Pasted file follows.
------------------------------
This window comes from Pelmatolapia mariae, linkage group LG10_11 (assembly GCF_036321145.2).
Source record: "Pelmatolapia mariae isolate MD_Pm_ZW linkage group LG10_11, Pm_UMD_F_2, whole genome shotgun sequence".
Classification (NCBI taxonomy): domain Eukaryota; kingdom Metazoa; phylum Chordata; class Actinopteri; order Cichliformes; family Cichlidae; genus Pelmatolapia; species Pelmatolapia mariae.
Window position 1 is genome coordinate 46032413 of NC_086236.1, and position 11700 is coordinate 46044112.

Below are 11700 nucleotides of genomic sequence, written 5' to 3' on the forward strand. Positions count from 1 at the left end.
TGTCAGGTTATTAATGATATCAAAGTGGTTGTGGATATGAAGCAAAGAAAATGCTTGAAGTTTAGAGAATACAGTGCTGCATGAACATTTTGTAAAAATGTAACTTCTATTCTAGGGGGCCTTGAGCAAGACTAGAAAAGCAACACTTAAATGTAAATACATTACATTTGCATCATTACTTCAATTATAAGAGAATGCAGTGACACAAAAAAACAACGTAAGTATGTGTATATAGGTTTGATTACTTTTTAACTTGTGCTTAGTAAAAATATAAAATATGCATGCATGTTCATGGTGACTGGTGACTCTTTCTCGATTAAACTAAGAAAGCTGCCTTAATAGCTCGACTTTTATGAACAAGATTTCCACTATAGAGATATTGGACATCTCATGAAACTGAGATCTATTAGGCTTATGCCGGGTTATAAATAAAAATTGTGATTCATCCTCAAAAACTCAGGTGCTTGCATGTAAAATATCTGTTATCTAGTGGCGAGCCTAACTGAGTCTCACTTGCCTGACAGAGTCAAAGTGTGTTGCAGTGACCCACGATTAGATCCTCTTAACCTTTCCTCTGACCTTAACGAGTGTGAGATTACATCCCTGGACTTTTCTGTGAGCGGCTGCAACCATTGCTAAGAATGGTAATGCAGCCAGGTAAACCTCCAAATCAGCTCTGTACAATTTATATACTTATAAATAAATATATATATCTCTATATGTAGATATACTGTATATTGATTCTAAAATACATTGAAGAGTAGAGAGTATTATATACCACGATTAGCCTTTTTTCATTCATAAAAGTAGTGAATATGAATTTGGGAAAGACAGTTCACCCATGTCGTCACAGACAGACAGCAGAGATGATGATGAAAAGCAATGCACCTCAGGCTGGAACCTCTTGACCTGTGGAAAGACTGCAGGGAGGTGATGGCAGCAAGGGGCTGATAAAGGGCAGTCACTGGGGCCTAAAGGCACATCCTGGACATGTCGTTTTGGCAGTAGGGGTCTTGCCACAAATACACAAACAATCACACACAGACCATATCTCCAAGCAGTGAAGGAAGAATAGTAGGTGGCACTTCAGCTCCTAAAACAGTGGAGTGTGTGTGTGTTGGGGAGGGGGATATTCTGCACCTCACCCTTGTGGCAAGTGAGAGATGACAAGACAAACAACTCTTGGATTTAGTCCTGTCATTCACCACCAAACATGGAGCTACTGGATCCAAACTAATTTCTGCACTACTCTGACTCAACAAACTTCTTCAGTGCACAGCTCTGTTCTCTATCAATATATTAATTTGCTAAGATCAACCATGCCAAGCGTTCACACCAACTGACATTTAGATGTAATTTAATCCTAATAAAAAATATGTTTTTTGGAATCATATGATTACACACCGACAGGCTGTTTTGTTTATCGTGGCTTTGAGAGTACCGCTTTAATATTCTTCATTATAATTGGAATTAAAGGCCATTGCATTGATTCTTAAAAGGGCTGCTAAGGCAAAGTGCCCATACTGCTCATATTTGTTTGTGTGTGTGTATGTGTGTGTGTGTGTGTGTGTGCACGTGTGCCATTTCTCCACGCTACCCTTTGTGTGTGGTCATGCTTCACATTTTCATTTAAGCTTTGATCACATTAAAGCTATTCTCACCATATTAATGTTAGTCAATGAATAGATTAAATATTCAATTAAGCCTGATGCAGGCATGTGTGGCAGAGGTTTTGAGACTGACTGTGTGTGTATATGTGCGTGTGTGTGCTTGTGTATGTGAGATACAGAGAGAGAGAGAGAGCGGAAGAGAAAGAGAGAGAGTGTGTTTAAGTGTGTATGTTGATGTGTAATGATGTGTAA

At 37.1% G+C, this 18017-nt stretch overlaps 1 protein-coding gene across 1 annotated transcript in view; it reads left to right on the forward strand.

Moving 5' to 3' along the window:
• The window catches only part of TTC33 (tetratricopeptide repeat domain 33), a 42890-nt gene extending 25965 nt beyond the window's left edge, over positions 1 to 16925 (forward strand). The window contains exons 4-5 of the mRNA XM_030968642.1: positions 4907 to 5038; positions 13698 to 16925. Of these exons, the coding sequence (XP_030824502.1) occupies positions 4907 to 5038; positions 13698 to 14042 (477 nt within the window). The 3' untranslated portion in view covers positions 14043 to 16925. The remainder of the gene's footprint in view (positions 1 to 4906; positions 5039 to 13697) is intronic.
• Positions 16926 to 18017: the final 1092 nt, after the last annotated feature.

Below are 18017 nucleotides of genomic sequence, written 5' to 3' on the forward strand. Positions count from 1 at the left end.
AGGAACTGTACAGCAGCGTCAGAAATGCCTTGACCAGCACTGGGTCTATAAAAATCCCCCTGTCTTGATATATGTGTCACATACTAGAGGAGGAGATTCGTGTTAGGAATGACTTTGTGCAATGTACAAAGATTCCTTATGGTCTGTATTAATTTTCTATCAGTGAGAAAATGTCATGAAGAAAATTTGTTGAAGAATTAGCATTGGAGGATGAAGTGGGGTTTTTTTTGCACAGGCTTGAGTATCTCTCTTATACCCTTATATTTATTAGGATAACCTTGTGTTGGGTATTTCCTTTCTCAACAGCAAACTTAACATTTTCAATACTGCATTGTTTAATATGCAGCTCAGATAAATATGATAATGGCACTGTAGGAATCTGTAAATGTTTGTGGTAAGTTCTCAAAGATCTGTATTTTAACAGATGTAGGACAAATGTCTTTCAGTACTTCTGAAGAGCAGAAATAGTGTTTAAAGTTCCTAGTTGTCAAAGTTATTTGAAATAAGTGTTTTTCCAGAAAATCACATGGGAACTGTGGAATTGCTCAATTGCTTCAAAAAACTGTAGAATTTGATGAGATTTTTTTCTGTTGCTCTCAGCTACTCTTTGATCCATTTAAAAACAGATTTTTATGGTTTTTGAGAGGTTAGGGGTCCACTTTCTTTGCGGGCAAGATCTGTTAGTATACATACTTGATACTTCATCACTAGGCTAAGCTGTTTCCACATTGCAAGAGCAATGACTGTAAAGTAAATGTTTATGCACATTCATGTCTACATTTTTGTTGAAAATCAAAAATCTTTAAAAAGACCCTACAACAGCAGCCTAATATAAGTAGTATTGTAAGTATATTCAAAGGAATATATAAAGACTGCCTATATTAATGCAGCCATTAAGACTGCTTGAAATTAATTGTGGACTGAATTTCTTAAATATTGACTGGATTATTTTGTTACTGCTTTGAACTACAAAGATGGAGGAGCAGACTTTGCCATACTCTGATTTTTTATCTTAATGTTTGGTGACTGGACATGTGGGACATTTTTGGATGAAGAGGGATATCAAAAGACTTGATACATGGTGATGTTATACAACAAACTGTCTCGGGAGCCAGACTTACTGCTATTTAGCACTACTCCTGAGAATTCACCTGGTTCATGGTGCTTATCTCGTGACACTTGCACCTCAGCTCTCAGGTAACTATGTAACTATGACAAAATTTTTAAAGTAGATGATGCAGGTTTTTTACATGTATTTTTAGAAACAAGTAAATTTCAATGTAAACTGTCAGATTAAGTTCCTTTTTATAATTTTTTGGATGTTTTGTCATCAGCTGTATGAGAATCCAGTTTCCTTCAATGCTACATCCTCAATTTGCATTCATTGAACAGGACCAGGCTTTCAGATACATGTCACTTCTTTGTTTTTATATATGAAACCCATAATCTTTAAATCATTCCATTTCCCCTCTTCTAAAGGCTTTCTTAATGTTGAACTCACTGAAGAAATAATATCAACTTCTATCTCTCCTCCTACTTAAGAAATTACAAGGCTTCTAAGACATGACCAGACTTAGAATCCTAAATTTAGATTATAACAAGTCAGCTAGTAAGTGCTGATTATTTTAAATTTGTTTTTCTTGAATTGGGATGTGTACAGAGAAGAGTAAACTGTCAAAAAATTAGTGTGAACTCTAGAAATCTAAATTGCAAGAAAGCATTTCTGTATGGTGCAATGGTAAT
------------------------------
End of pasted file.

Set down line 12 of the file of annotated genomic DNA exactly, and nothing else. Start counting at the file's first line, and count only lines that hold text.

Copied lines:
AGGAACTGTACAGCAGCGTCAGAAATGCCTTGACCAGCACTGGGTCTATAAAAATCCCCCTGTCTTGATATATGTGTCACATACTAGAGGAGGAGATTCGTGTTAGGAATGACTTTGTGCAATGTACAAAGATTCCTTATGGTCTGTATTAATTTTCTATCAGTGAGAAAATGTCATGAAGAAAATTTGTTGAAGAATTAGCATTGGAGGATGAAGTGGGGTTTTTTTTGCACAGGCTTGAGTATCTCTCTTATACCCTTATATTTATTAGGATAACCTTGTGTTGGGTATTTCCTTTCTCAACAGCAAACTTAACATTTTCAATACTGCATTGTTTAATATGCAGCTCAGATAAATATGATAATGGCACTGTAGGAATCTGTAAATGTTTGTGGTAAGTTCTCAAAGATCTGTATTTTAACAGATGTAGGACAAATGTCTTTCAGTACTTCTGAAGAGCAGAAATAGTGTTTAAAGTTCCTAGTTGTCAAAGTTATTTGAAATAAGTGTTTTTCCAGAAAATCACATGGGAACTGTGGAATTGCTCAATTGCTTCAAAAAACTGTAGAATTTGATGAGATTTTTTTCTGTTGCTCTCAGCTACTCTTTGATCCATTTAAAAACAGATTTTTATGGTTTTTGAGAGGTTAGGGGTCCACTTTCTTTGCGGGCAAGATCTGTTAGTATACATACTTGATACTTCATCACTAGGCTAAGCTGTTTCCACATTGCAAGAGCAATGACTGTAAAGTAAATGTTTATGCACATTCATGTCTACATTTTTGTTGAAAATCAAAAATCTTTAAAAAGACCCTACAACAGCAGCCTAATATAAGTAGTATTGTAAGTATATTCAAAGGAATATATAAAGACTGCCTATATTAATGCAGCCATTAAGACTGCTTGAAATTAATTGTGGACTGAATTTCTTAAATATTGACTGGATTATTTTGTTACTGCTTTGAACTACAAAGATGGAGGAGCAGACTTTGCCATACTCTGATTTTTTATCTTAATGTTTGGTGACTGGACATGTGGGACATTTTTGGATGAAGAGGGATATCAAAAGACTTGATACATGGTGATGTTATACAACAAACTGTCTCGGGAGCCAGACTTACTGCTATTTAGCACTACTCCTGAGAATTCACCTGGTTCATGGTGCTTATCTCGTGACACTTGCACCTCAGCTCTCAGGTAACTATGTAACTATGACAAAATTTTTAAAGTAGATGATGCAGGTTTTTTACATGTATTTTTAGAAACAAGTAAATTTCAATGTAAACTGTCAGATTAAGTTCCTTTTTATAATTTTTTGGATGTTTTGTCATCAGCTGTATGAGAATCCAGTTTCCTTCAATGCTACATCCTCAATTTGCATTCATTGAACAGGACCAGGCTTTCAGATACATGTCACTTCTTTGTTTTTATATATGAAACCCATAATCTTTAAATCATTCCATTTCCCCTCTTCTAAAGGCTTTCTTAATGTTGAACTCACTGAAGAAATAATATCAACTTCTATCTCTCCTCCTACTTAAGAAATTACAAGGCTTCTAAGACATGACCAGACTTAGAATCCTAAATTTAGATTATAACAAGTCAGCTAGTAAGTGCTGATTATTTTAAATTTGTTTTTCTTGAATTGGGATGTGTACAGAGAAGAGTAAACTGTCAAAAAATTAGTGTGAACTCTAGAAATCTAAATTGCAAGAAAGCATTTCTGTATGGTGCAATGGTAAT